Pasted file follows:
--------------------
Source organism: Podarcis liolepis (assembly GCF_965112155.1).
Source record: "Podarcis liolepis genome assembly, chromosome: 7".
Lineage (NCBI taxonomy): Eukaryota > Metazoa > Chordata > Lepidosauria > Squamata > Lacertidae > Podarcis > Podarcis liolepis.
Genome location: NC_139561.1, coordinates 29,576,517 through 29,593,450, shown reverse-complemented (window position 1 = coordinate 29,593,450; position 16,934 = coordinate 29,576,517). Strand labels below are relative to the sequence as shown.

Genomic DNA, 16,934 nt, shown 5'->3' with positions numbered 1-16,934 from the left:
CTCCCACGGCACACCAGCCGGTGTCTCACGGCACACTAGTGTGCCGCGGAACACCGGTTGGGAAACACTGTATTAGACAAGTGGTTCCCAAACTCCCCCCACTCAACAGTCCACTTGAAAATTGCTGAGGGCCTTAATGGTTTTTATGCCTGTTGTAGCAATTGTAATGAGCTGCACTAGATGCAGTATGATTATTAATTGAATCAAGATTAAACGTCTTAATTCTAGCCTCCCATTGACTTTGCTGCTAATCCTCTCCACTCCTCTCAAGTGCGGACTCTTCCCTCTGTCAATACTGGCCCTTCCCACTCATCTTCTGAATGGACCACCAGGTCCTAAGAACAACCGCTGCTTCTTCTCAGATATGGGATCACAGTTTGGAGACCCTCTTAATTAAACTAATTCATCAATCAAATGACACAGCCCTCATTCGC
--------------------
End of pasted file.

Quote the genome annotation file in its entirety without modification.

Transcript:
Source organism: Podarcis liolepis (assembly GCF_965112155.1).
Source record: "Podarcis liolepis genome assembly, chromosome: 7".
Lineage (NCBI taxonomy): Eukaryota > Metazoa > Chordata > Lepidosauria > Squamata > Lacertidae > Podarcis > Podarcis liolepis.
Genome location: NC_139561.1, coordinates 29,576,517 through 29,593,450, shown reverse-complemented (window position 1 = coordinate 29,593,450; position 16,934 = coordinate 29,576,517). Strand labels below are relative to the sequence as shown.

Genomic DNA, 16,934 nt, shown 5'->3' with positions numbered 1-16,934 from the left:
CTCCCACGGCACACCAGCCGGTGTCTCACGGCACACTAGTGTGCCGCGGAACACCGGTTGGGAAACACTGTATTAGACAAGTGGTTCCCAAACTCCCCCCACTCAACAGTCCACTTGAAAATTGCTGAGGGCCTTAATGGTTTTTATGCCTGTTGTAGCAATTGTAATGAGCTGCACTAGATGCAGTATGATTATTAATTGAATCAAGATTAAACGTCTTAATTCTAGCCTCCCATTGACTTTGCTGCTAATCCTCTCCACTCCTCTCAAGTGCGGACTCTTCCCTCTGTCAATACTGGCCCTTCCCACTCATCTTCTGAATGGACCACCAGGTCCTAAGAACAACCGCTGCTTCTTCTCAGATATGGGATCACAGTTTGGAGACCCTCTTAATTAAACTAATTCATCAATCAAATGACACAGCCCTCATTCGC